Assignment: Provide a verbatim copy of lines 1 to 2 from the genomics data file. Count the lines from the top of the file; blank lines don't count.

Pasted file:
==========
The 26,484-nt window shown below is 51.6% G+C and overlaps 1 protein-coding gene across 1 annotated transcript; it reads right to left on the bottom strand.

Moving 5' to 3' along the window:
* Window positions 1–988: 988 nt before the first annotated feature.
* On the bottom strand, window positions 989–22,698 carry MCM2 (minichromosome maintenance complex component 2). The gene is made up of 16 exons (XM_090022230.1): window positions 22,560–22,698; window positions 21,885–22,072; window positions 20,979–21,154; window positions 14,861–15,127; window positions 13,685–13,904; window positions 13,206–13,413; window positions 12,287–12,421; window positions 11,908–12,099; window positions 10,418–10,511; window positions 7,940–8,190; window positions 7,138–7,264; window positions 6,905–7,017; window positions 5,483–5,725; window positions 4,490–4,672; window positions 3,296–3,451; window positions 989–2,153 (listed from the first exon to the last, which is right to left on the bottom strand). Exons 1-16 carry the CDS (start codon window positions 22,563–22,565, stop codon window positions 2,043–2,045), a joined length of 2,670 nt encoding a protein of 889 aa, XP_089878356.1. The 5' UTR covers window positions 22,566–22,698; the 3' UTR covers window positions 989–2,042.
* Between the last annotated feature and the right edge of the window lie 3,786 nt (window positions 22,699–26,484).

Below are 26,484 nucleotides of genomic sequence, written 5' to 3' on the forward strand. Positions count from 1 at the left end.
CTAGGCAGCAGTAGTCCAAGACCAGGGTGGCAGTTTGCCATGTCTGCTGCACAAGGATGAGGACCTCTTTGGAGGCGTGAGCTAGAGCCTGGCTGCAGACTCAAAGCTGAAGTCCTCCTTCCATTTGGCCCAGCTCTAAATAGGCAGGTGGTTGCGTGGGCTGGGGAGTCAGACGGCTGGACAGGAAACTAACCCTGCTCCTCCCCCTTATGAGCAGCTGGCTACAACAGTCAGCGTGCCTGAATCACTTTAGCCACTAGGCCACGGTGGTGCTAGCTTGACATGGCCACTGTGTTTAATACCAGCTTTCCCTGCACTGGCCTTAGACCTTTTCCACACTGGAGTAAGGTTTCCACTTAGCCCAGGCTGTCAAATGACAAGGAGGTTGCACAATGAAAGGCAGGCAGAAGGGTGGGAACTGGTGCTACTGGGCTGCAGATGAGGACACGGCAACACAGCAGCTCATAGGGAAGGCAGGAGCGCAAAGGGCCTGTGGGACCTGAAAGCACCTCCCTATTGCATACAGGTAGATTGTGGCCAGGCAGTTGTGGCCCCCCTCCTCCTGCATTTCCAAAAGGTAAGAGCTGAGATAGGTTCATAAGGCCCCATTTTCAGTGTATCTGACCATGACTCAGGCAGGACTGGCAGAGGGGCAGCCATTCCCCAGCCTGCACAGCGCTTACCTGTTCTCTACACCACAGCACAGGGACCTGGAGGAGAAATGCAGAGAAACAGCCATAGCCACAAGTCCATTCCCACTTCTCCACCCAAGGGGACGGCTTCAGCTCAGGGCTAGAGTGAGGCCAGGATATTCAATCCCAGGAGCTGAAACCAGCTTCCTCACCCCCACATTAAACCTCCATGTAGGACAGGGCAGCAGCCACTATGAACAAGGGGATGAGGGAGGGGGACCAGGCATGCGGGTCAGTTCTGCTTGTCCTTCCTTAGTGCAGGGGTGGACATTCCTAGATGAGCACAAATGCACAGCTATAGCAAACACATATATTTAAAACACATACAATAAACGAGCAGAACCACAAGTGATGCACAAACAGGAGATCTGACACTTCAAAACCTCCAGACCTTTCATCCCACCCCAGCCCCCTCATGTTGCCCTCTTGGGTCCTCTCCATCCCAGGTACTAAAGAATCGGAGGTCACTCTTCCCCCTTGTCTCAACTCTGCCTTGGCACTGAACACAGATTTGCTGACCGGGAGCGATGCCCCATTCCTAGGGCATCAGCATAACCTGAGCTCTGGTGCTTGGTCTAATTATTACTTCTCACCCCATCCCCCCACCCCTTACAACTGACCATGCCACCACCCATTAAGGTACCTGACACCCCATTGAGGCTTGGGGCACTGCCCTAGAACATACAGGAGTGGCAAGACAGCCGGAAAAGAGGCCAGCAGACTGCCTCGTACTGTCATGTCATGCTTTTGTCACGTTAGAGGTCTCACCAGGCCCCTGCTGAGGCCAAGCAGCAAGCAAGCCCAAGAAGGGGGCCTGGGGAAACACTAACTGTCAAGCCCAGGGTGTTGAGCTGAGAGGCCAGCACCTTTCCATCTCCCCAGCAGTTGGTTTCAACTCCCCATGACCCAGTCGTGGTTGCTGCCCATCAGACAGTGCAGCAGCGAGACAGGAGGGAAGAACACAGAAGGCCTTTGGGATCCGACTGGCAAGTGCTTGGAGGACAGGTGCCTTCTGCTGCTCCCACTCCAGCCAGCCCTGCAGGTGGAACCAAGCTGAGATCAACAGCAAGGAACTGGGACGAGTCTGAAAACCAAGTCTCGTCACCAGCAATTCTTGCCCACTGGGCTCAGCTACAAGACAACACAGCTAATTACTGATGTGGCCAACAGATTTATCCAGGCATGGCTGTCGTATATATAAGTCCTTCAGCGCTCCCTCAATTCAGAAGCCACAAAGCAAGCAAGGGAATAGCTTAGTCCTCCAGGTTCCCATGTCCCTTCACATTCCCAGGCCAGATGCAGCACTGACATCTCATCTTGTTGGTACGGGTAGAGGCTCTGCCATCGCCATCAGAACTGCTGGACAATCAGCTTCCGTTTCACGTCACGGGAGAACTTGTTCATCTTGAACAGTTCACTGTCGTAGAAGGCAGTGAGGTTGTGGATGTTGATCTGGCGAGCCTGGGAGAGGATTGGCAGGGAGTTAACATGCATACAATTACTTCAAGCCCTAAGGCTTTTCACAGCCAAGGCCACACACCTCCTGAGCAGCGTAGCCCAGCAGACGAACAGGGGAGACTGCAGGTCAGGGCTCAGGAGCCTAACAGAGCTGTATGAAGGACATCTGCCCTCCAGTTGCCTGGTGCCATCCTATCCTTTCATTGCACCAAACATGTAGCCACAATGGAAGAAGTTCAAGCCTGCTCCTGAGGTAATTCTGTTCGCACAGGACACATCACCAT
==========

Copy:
The 26,484-nt window shown below is 51.6% G+C and overlaps 1 protein-coding gene across 1 annotated transcript; it reads right to left on the bottom strand.

Moving 5' to 3' along the window: